Fourth Sunday of Advent: The Sign
Old Testament: Isaiah 7:10-16
Psalter: Psalm 80:1-7, 17-19
Epistle: Romans 1:1-7
Gospel: Matthew 1:18-25
God is a sign painter! One of God's favorite hobbies is putting up signs in places obvious and hidden, clear and oblique, that reveal the "outskirts of his ways." The signs tell people that God is present with us.
Aeons ago when the race was young, God painted a sign in the heavens to forever remind us that we are indissolubly linked with God's purpose: "I have set my rainbow in the clouds, and it will be the sign of the covenant between me and the earth" (Gen. 9:13). The rainbow is a reminder that God's promise to us is forever fixed. Even today God uses "signs and wonders"; they are present everywhere for those who have eyes to see and ears to hear.
In Isaiah's day the country of Judah was being bullied into a "covenant of death" against the escalating power of the Assyrians. The citizens of Judah panicked; as Isaiah writes, "... the hearts of Ahaz and his people were shaken, as the trees of the forest are shaken by the wind" (7:2). God whispers to Isaiah to whisper to King Ahaz that the way out of the situation is to "Be careful, keep calm and don't be afraid. Do not lose heart because of these two smoldering stubs of firewood [Israel and Aram]..." (7:4) Those burned out royals were history.
However, King Ahaz is too afraid of these former military giants to heed the prophet's advice. God whispers to Isaiah yet a second time, 'Ask the LORD your God for a sign ..." God is magnanimous to Ahaz. God tells him to ask for any sign he wishes—as deep as hell or as high as heaven. But in a pious charade, Ahaz replies that he would never want to put the Lord to the test.
Isaiah erupts in anger when he recognizes that Ahaz is playing "cat and mouse" with the Almighty.
"Hear now, you house of David! b not enough to try the patience of men? Will you try the patience of my God also?" (7:13).
"Therefore the Lord himself will give you a sign: the virgin will be with child and will give birth to a son, and will call him Immanuel" (7:14).
In the Bible, a sign is an indication of God's purposeful activity, but it is never proof enough in itself. The sprinkling of signs throughout the story is a vivid reminder that God is not aloof from the world of daily affairs, nor is God bound by the ironclad cause-and-effect relationship. God does leave hints, clues, signs, and wonders along the way that give evidence of God's redemptive working, but the signs are ambiguous enough that at the last what is required is faith and trust.
Signs do not stand in isolation. That would be like parking under a round sign that read "New York City—325 miles," and thinking that you had already arrived in New York. Signs are attached to the prophetic word. The sign is the child himself, not the manner of the birth of the child. This child would come to a particular time, and be born to a particular family. Most likely the mother was known to Ahaz. Some suggest that the woman was the Queen and the child Hezekiah.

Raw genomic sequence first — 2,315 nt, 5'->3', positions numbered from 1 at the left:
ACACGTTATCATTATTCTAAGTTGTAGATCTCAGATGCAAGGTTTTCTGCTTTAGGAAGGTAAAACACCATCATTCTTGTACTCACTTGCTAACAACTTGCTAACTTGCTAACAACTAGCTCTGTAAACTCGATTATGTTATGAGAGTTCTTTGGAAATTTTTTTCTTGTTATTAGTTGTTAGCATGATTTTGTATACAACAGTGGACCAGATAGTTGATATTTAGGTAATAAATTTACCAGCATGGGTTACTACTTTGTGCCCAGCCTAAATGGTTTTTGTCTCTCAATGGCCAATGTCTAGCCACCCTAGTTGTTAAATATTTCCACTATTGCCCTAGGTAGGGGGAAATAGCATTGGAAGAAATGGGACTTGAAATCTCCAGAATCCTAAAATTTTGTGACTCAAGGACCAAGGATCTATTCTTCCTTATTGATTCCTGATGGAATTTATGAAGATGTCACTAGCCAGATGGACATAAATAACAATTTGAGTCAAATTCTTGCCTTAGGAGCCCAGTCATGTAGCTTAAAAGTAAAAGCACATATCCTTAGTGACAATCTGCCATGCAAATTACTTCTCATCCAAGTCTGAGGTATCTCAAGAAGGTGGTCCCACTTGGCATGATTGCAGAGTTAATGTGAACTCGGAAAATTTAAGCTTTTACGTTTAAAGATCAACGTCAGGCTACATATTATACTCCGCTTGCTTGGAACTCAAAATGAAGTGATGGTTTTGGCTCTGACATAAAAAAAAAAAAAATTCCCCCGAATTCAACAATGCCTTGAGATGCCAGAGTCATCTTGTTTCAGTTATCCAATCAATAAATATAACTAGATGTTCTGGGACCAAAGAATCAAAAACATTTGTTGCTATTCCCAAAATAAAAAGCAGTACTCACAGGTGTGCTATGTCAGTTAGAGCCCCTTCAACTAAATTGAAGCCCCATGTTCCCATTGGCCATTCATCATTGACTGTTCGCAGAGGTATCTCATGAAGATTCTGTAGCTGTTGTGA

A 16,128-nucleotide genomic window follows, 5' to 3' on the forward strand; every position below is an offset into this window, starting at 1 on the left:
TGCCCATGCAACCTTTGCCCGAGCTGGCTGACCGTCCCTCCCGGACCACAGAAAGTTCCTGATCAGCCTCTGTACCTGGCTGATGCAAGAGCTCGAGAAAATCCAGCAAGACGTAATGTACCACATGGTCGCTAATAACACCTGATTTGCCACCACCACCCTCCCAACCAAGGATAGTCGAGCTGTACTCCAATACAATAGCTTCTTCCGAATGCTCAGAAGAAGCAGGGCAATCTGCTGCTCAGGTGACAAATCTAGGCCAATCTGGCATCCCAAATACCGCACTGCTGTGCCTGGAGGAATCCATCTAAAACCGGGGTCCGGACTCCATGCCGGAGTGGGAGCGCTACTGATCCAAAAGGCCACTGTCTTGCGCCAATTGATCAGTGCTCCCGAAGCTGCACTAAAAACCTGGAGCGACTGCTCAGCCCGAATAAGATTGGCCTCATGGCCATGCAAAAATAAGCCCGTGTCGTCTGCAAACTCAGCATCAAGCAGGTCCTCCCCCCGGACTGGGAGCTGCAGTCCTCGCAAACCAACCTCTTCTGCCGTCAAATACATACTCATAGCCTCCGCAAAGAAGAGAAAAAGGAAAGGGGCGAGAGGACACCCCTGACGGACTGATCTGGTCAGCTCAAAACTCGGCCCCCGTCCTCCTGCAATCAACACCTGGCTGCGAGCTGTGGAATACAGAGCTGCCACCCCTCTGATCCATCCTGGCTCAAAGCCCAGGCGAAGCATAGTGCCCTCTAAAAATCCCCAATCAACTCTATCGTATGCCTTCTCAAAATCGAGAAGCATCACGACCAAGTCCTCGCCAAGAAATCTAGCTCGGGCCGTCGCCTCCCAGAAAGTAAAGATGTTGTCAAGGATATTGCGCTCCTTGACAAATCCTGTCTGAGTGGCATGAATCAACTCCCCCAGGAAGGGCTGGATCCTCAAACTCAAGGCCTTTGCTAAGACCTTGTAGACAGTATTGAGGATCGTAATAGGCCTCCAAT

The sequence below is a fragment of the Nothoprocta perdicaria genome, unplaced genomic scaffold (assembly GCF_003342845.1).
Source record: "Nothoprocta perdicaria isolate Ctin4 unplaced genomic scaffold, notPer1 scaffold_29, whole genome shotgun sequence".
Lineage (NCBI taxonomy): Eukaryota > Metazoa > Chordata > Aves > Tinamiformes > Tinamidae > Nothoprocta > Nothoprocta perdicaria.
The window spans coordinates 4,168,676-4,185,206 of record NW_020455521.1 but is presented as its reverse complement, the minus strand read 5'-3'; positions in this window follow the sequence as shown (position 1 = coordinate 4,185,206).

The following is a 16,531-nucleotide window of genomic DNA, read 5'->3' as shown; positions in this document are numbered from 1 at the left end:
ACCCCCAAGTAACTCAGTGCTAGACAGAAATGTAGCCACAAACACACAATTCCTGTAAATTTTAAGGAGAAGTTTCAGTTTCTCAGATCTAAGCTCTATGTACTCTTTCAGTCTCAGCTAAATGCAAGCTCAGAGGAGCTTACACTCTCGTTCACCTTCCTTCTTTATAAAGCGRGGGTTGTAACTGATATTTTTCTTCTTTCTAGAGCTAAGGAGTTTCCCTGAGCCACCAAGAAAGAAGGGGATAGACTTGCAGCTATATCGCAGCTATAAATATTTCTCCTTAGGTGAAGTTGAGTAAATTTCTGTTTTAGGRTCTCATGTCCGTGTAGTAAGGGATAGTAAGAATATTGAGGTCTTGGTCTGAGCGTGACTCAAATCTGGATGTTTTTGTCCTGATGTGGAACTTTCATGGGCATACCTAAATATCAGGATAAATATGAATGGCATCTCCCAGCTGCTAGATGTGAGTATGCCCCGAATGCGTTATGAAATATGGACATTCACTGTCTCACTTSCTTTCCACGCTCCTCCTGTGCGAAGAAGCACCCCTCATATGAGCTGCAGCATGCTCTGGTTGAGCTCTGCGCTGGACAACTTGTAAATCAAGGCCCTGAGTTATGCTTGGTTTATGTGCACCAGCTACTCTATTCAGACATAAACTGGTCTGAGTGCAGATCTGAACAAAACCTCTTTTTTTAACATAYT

The name Immanuel is also a theological declaration: "God with us." Isaiah points to the sign—the birth of a child in the immediate future who would grow up among his people as a sign that "God is with us." Even before the lad reaches the "age of discretion," the threatening kings will be a historical footnote.
The evangelist Matthew also believed that God was a sign painter. With quill in hand, Matthew researched the pages of Isaiah's signs. Matthew knew one thing for certain and that was that in the man Jesus, God had come to dwell among people. The man Jesus and God's life had intersected. As the gospel writer wrestled with Isaiah's signs, he was certain that no higher designation could be awarded to Jesus than the sign that Isaiah painted in this seventh chapter. Immanuel then and Immanuel now—"God with us"—was ultimately the truest sign that could point to Jesus.
The difference is that in Isaiah the sign must forever point forward; in Matthew the sign has come to rest on a person. Ahaz, amid his fearful distractions, could also know the promise of the sign. The birth of a son could be an eloquent announcement that "God is with us." Matthew says, in a fuller and more total way than either Isaiah or Ahaz could ever imagine, that Immanuel or "God with us" is a name that is given to that baby, born in a barn, who in his very helplessness, powerlessness, and vulnerability announces to a waiting world "God is with us." Now the sign has become the reality, and the shadows meld into light: "by this sign we shall conquer!"
"Arise Now, Daughter of Zion," Saint-Saens
"Come Down, O Love Divine," Ampney
"Come, Thou Long-Expected Jesus," Jefferson
"Dona Nobis Pacem," Bitgood
"Go Now in Peace," Sleeth
"O Thou that Tellest Good Tidings to Zion," Handel
[from Messiah (Schirmer)]
"O Zion, that Bringest Good Tidings," Stain-er
[Hall & McCreaiy Co.]
"Peace I Leave With You," Roberts
(Note: Many other suggestions for congregational and choral music based on Scripture lessons for this Sunday are included on page 31.)
For the Children
Preparation: You may want to prepare some new symbols for your Jesse tree. The focus of today's lesson is on signs. If you don't have any of God's "signs" on your tree, prepare a few to add today: rainbow star.
Again, gather the children around the Jesse tree. Remind them that the tree helps us remember God's promises. Invite them to tell you about some of the ornaments. Then draw their attention to the rainbow and star. Ask them what special promise the rainbow reminds us of. Then invite them to tell you what the star reminds them of—what special promise came true in a small stable in Bethlehem? Explain to the children that these signs from God remind people of God's promises—and God always keeps those promises!